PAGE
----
Life Tenant Rights: 11 Things (2024) You Should Know

Perhaps you are in the process of estate planning and are hearing the term life tenant rights.

Curious what this means?

Well, if you’re currently working with an estate planner, the question may come up, “Should I gift my property to my children or spouse for planning purposes?”

In some cases, this makes sense.

In others, it does not.

When clients are considering gifting their property to their children or spouse, one of their primary concerns is that they do not want to lose the ability to live in or use the property after gifting it.

Fortunately, using a life estate deed, you can gain life tenant rights and continue to enjoy the property.

In this blog, we’ll talk about what this means and how it would work if you chose to go this route.

1. What is a life estate?

A life estate is a property that an individual owns and may use for the duration of their lifetime.

The individual who owns the property is called the life tenant.

The life tenant shares ownership of the property with another person(s).

This individual will automatically receive title to the property upon the death of the life tenant.

Life estates are often created by property owners to ensure that the next generation will eventually get the family land without the process of probate, which can often be quite lengthy.

It’s a type of joint property ownership, and under this ownership, the owners have the right to use the property for life.

The life tenant will retain all of their rights and responsibilities except, in many circumstances, the right to sell or mortgage the property.

2. What is the relationship between the life tenant and the remainderman?

As stated above, the life estate is a form of joint property ownership.

The life tenant and the “remainderman” share ownership.

Until the life tenant is deceased, the remainderman cannot take possession of the property.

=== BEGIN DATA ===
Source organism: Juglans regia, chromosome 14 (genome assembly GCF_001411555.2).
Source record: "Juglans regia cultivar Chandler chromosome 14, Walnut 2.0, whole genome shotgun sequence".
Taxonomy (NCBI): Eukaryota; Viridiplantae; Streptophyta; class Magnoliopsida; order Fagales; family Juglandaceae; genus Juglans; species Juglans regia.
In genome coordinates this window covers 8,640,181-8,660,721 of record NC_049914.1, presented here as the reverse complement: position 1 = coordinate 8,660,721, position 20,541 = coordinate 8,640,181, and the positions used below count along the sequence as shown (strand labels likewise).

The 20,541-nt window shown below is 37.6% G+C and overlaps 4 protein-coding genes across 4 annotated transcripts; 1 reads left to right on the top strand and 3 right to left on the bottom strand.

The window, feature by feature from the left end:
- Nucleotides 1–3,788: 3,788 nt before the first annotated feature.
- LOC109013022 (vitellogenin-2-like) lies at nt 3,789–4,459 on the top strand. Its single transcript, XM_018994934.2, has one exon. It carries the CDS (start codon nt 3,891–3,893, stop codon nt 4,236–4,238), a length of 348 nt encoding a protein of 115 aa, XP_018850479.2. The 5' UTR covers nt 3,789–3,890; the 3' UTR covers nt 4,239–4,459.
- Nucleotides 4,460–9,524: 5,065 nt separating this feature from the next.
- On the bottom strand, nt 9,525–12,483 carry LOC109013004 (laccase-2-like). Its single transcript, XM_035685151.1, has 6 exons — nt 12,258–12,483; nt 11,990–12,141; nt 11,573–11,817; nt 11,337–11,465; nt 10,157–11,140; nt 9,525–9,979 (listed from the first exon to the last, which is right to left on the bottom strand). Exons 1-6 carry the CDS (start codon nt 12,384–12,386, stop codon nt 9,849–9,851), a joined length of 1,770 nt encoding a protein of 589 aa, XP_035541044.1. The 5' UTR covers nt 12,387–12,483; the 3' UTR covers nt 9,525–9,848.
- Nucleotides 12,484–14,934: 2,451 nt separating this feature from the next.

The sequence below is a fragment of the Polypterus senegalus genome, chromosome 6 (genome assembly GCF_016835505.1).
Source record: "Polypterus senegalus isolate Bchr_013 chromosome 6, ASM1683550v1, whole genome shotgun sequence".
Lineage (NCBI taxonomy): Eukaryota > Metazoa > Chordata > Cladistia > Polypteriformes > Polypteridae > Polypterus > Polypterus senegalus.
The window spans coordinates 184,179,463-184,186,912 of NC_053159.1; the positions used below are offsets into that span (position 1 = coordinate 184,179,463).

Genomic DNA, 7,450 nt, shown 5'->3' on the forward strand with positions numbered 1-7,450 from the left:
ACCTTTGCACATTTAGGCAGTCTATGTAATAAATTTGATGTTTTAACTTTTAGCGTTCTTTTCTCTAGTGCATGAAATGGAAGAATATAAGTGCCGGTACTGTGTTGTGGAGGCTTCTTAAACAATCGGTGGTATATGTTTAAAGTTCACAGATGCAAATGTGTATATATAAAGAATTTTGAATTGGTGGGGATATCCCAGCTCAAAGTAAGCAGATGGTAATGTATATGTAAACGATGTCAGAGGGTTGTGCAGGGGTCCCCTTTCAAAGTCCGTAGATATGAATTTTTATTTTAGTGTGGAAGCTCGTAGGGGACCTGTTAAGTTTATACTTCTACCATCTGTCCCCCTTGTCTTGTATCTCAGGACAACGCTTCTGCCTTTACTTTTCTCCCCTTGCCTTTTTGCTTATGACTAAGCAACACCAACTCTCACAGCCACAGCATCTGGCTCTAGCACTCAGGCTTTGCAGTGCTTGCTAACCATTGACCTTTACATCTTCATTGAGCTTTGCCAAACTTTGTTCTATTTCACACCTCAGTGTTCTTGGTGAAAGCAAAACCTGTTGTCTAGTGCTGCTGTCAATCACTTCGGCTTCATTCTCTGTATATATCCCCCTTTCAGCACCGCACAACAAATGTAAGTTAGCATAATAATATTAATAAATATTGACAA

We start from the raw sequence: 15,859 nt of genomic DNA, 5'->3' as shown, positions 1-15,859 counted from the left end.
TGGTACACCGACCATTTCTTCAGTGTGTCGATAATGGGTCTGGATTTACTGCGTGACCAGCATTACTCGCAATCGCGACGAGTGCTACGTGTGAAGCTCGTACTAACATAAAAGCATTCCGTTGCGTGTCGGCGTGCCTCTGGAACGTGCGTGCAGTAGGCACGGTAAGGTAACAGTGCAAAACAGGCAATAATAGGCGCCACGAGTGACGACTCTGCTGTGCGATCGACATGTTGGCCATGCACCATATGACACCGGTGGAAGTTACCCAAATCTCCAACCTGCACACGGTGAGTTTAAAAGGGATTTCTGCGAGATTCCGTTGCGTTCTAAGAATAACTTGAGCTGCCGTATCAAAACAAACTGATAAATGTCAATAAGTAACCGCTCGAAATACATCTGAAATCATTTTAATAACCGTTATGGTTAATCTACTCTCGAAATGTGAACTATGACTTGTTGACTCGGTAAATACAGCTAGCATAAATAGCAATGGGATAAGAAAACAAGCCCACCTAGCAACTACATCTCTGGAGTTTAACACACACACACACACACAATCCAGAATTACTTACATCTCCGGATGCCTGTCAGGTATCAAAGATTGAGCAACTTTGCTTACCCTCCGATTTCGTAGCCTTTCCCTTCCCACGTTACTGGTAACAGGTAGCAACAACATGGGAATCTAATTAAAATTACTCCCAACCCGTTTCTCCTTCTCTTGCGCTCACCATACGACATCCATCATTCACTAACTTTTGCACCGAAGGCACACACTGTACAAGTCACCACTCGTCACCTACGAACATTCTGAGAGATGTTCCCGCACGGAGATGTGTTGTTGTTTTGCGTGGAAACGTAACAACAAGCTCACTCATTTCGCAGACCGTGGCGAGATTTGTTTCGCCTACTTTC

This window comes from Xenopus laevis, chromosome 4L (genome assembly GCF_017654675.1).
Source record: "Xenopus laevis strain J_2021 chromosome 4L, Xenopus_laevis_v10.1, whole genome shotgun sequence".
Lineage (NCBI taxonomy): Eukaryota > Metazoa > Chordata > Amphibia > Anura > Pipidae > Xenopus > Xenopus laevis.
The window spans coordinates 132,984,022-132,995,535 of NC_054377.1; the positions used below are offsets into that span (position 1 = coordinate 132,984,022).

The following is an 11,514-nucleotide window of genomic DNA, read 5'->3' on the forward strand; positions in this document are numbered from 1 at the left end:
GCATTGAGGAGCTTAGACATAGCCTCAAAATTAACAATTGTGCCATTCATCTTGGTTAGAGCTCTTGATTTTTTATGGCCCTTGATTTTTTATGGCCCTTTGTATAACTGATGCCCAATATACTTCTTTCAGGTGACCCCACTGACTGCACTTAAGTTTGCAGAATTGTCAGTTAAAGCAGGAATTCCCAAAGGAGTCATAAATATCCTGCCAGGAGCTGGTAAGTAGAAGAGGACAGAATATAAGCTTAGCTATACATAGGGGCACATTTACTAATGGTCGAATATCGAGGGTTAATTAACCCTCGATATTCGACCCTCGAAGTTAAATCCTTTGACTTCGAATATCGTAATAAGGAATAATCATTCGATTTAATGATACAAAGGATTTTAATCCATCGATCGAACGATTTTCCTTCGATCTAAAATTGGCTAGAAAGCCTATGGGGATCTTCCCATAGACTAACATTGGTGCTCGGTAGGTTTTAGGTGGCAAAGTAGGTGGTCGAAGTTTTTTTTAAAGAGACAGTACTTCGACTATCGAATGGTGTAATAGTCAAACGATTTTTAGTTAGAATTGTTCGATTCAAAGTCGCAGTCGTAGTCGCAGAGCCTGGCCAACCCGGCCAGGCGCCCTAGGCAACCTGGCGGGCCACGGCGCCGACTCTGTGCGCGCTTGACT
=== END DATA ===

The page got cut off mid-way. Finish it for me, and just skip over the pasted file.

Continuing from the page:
The life tenant is able to live in the home, but is often not able to sell or mortgage it unless the remainderman is in agreement with that action.

The relationship between a life tenant and the remainderman is established with a deed that states that the occupant(s) of the property is able to live on the property for the rest of their lives.

The deed also names the person who will receive the property after the death of the life tenant.

A life estate is often created as a part of the estate planning process in the United States.

It grants the life tenant ownership of property without having to include it in the will as part of their assets.

As such, the property doesn’t go through the probate process.

This will both save the deceased’s family time and help to avoid the estate tax.

Of course, always be sure to get legal advice from an estate planning attorney before making key decisions.

3. What are life tenant rights?

Life tenant rights are the right to occupy, use, and enjoy the property for as long as they live.

Other than the fact that they cannot sell or transfer the property, a life tenant obtains all the typical rights that a standard owner would.

If they decide they want to sell/transfer the property or obtain a mortgage, then they can do this by working with the remainderman unless their right to sell the property is specifically laid out in the deed.

4. When does the life tenant’s interest in the property end?

Before death, the life tenant is responsible for all costs (i.e., property taxes, insurance, maintenance, etc.).

The life tenant also retains any tax benefits of homeownership while they are still alive.

However, the life tenant’s interest in the property ends at death.

After that, the ownership of the property is transferred to the remainderman.

5. What are the advantages of life estates?

bulletA life estate serves as an estate planning tool

Estate planning is the process of designating who will receive your assets and handle responsibilities after your death.

Doing estate planning properly will ensure that your assets go to the right people after your death.

bulletA life estate bypasses probate

Are you worried that your assets will be hung up in probate for months after you pass?

Creating a life estate can ensure that your assets and estate will pass directly to your beneficiary after your death without having to go through the complicated, expensive, and time-consuming process of probate.

bulletA life estate removes the property from the estate

Life estate effectively removes the property from the estate so that it isn’t an estate asset.

This means that its value cannot be considered in a suit against the estate.

6. What are the disadvantages of life estates?

bulletA life tenant cannot sell their property under a life estate

In many cases, you cannot sell your property once you create a life estate.